Titanium dioxide (TiO2) nanoparticles are found in everything from cosmetics to sunscreen to paint and vitamins, and have caused systemic genetic damage in mice, according to a study conducted by researchers at UCLA’s Jonsson Comprehensive Cancer Center. The study appears this week in the journal Cancer Research.
Whether you're a liberal or a libertarian, it's generally accepted across the political spectrum that, in some form, the opportunity to make a lot of money drives the economic recessions and depressions the global economy experiences.
Since we seem doomed to repeat the mistakes that brings us to the brink of economic meltdown every few decades, is there perhaps a scientific explanation for our behavior?
According to a study soon to appear in Cortex, monetary gain, or even the mere possibility of receiving a reward, is known to activate an area of the brain called the striatum, and high-risk/high-gain decisions cause higher levels of activation than more conservative decisions.
Researchers from North Carolina State University have identified a gene, FoxJ1, that tells embryonic stem cells in the brain when to stop producing neurons. The research is a significant advance in understanding the development of the nervous system, which is essential to addressing conditions such as Parkinson's disease, Alzheimer's disease and other neurological disorders.
The bulk of neuron production in the central nervous system takes place before birth, and comes to a halt by birth. But scientists have identified specific regions in the core of the brain that retain stem cells into adulthood and continue to produce new neurons.
A study published today in Nature Geoscience says that increasing atmospheric CO2 emissions continue to outstrip the world's natural ability to absorb carbon and claim that drastic cuts in fossil fuel emissions are the only way to mitigate climate change.
The authors report that over the last 50 years the average fraction of global CO2 emissions that remained in the atmosphere each year was around 43 per cent - the rest was absorbed by the Earth's carbon sinks on land and in the oceans. During that time the fraction has likely increased from 40 per cent to 45 per cent, suggesting a decrease in the efficiency of the natural sinks. The team also offers evidence that the sinks are responding to climate change and variability.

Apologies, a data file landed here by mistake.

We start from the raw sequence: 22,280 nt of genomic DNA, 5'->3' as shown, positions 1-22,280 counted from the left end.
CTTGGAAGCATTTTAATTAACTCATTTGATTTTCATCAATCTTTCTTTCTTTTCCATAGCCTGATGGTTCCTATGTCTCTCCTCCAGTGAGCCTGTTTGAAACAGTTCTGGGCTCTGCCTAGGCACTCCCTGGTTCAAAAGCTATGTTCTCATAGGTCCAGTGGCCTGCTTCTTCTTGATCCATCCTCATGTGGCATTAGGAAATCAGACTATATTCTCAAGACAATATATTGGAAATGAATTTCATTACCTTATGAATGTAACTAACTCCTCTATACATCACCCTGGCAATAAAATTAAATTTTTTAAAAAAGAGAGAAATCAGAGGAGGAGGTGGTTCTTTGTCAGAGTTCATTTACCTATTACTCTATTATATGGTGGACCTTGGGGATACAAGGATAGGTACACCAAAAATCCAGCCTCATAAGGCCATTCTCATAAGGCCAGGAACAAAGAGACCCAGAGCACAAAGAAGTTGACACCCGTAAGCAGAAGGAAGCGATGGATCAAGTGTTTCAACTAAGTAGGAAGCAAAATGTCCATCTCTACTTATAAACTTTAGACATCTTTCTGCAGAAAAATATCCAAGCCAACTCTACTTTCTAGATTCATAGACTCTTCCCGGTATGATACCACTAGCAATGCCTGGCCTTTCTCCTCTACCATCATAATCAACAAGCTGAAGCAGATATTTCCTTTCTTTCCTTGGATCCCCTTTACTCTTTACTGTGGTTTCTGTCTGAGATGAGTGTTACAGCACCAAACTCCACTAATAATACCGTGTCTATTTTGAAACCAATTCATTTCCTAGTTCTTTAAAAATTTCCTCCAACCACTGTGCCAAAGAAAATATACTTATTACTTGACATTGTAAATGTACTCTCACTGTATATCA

Despite widespread educational efforts aimed at helping the public make healthy choices, it's understood among experts that people often fail to comply with the advice offered by their doctors and others in the health community.
To correct this deficiency in compliance, some researchers are now proposing that text messaging be used to send out health tips to consumers. Given it's popularity and low expense, they say, regular text messaging may be just the thing to prompt people to make behavioral changes for the sake of health
A potentially dangerous level of carbon dioxide and methane gas haunts Lake Kivu, the freshwater lake system bordering Rwanda and the Republic of Congo.
Scientists can't say for sure if the volatile mixture at the bottom of the lake will remain still for another 1,000 years or someday explode without warning. In a region prone to volcanic and seismic activity, the fragility of Lake Kivu is a serious matter. Compounding the precarious situation is the presence of approximately 2 million people, many of them refugees, living along the north end of the lake.